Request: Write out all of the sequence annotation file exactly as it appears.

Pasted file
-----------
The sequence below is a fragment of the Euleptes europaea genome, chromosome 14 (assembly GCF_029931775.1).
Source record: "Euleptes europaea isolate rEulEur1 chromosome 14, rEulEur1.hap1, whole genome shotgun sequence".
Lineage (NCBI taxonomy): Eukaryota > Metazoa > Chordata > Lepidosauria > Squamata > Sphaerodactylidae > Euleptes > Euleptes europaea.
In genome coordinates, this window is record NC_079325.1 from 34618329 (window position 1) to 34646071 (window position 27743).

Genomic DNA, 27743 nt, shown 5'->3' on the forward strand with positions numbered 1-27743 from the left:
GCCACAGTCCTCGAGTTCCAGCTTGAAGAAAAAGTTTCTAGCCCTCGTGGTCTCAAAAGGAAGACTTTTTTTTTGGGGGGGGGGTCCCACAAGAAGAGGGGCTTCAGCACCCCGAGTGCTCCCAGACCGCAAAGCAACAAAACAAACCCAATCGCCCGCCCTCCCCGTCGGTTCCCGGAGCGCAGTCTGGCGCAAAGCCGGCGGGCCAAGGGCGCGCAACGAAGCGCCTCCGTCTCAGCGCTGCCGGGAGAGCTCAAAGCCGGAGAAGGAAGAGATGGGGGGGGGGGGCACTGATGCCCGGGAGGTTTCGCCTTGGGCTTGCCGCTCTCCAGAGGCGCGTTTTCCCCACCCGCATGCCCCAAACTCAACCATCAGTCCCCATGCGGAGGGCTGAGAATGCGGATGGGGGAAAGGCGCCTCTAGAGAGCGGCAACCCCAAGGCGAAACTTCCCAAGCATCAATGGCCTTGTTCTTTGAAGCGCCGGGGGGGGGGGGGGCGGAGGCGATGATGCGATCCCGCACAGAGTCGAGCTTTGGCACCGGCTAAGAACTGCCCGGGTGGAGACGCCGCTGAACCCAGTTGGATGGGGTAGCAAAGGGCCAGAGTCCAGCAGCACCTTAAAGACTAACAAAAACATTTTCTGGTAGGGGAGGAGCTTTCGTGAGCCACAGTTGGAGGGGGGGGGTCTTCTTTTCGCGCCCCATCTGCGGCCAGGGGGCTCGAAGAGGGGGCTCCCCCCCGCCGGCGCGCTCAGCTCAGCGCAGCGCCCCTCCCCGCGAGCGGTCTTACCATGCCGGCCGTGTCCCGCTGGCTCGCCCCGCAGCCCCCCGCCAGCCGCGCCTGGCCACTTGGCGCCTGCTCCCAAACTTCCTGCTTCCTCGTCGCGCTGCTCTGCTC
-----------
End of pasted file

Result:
The sequence below is a fragment of the Euleptes europaea genome, chromosome 14 (assembly GCF_029931775.1).
Source record: "Euleptes europaea isolate rEulEur1 chromosome 14, rEulEur1.hap1, whole genome shotgun sequence".
Lineage (NCBI taxonomy): Eukaryota > Metazoa > Chordata > Lepidosauria > Squamata > Sphaerodactylidae > Euleptes > Euleptes europaea.
In genome coordinates, this window is record NC_079325.1 from 34618329 (window position 1) to 34646071 (window position 27743).

Genomic DNA, 27743 nt, shown 5'->3' on the forward strand with positions numbered 1-27743 from the left:
GCCACAGTCCTCGAGTTCCAGCTTGAAGAAAAAGTTTCTAGCCCTCGTGGTCTCAAAAGGAAGACTTTTTTTTTGGGGGGGGGGTCCCACAAGAAGAGGGGCTTCAGCACCCCGAGTGCTCCCAGACCGCAAAGCAACAAAACAAACCCAATCGCCCGCCCTCCCCGTCGGTTCCCGGAGCGCAGTCTGGCGCAAAGCCGGCGGGCCAAGGGCGCGCAACGAAGCGCCTCCGTCTCAGCGCTGCCGGGAGAGCTCAAAGCCGGAGAAGGAAGAGATGGGGGGGGGGGGCACTGATGCCCGGGAGGTTTCGCCTTGGGCTTGCCGCTCTCCAGAGGCGCGTTTTCCCCACCCGCATGCCCCAAACTCAACCATCAGTCCCCATGCGGAGGGCTGAGAATGCGGATGGGGGAAAGGCGCCTCTAGAGAGCGGCAACCCCAAGGCGAAACTTCCCAAGCATCAATGGCCTTGTTCTTTGAAGCGCCGGGGGGGGGGGGGGCGGAGGCGATGATGCGATCCCGCACAGAGTCGAGCTTTGGCACCGGCTAAGAACTGCCCGGGTGGAGACGCCGCTGAACCCAGTTGGATGGGGTAGCAAAGGGCCAGAGTCCAGCAGCACCTTAAAGACTAACAAAAACATTTTCTGGTAGGGGAGGAGCTTTCGTGAGCCACAGTTGGAGGGGGGGGGTCTTCTTTTCGCGCCCCATCTGCGGCCAGGGGGCTCGAAGAGGGGGCTCCCCCCCGCCGGCGCGCTCAGCTCAGCGCAGCGCCCCTCCCCGCGAGCGGTCTTACCATGCCGGCCGTGTCCCGCTGGCTCGCCCCGCAGCCCCCCGCCAGCCGCGCCTGGCCACTTGGCGCCTGCTCCCAAACTTCCTGCTTCCTCGTCGCGCTGCTCTGCTC